Food and Drink
Posted by Trish Gallagher
15. Jul, 2013
Bank Place is one of Melbourne’s best keep secrets, our oldest pub tucked in behind Collins Street at one end and the beautiful dining room that is Syracuse at the other. Syracuse has everything from a large wooden table for big groups down to small two seater café tables, making it the perfect place for a business power lunch or an intimate diner for two. It’s the sort of place where a nervous gent would purchase the Louis Roederer ‘Cristal’ and whip out a big old Tiffany shiner for his sweetheart.
The dining room has a distinctly European feel – high ceilings, dark timber, beautiful iron chandeliers and soft lighting. At breakfast, there’s a big range of healthy options – not too many places out there offering a side of LSA but if you are throwing caution to the wind, chef has house made crumpets with caramelised banana and salted caramel ($15), or a French omelette, with black Russians, gypsy speck, green onion, and pecorino ($13). Syracuse blends their own chai and have a big selection of teas and tisanes from SerenedipiTEA.
Come dinner time, Syracuse has a thirteen-dish strong share plate menu – choose any five dishes for $95 – tender Flinders Island wallaby with native pepperberries and smoked duck breast with fennel and vanilla are the standouts of this modern European menu and if tail to snout dining is your thing, definitely try the crumbed pigs tail, quails egg, breakfast radish, sauce ravigote and crispy ear.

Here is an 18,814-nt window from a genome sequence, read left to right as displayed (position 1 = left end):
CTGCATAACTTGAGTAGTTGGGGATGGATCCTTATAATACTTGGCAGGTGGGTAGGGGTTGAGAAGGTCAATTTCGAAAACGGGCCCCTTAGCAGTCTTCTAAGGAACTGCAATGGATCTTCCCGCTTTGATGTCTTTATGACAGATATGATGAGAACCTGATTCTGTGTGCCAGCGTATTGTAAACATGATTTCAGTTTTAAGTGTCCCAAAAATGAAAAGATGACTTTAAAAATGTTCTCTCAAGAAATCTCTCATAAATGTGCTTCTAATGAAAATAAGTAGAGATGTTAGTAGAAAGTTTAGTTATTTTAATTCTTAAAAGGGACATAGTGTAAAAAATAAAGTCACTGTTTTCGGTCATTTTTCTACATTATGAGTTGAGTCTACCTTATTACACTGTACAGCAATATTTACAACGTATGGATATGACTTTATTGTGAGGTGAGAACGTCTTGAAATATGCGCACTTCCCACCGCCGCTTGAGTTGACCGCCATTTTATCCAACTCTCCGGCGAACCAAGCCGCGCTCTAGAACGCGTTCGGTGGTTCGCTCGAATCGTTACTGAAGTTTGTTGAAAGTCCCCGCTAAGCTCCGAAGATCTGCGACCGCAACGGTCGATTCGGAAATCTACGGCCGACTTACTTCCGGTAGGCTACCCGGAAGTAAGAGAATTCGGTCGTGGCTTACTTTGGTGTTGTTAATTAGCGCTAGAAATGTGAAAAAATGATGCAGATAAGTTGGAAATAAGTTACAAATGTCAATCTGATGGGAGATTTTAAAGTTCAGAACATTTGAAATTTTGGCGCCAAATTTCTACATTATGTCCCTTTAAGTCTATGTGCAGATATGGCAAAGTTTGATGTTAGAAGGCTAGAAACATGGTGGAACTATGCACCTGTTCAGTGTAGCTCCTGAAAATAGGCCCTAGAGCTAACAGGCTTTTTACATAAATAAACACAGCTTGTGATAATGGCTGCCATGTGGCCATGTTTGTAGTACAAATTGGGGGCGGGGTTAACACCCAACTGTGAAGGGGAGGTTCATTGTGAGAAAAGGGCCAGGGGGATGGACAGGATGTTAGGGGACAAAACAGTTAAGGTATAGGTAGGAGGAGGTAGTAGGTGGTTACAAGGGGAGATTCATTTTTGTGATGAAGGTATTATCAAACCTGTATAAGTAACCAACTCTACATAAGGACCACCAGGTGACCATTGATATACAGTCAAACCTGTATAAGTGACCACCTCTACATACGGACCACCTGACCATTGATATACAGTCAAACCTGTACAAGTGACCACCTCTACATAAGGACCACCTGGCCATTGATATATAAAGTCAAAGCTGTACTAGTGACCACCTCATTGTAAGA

If you’re onto your second bottle of Cristal and the ring is firmly on the finger, you should consider Syracuse as the venue for your upcoming nuptials, it’s a grand old space with a modern menu perfect for a lifetime of memorable dinners and events.
23 Bank Place, Melbourne
Mon – Fri 7am till late
Sat 6pm till late
Garden Design Fest showcases 46 of Victoria’s most spectacular gardens, highlighting the work of some of the most acclaimed garden designers in the country.
Milk Bar Magazine speaks with Amelia Trompf, the author of the new children's book Who is Fitzy Fox?, set right here in Melbourne.
The NGV has been filled with the talented Edgar Degas’ art containing 206 pieces of work.
Bail Out's plans to help out Melbourne's disadvantaged youth.
Snap away with The Fox Darkroom, a mecca for photography aficionados to learn all about the traditional methods of black and white photography.
It almost sounds like the premise of a reality TV show: pile a bunch of artists in a bus for seven days, send them across Mexico and see what happens.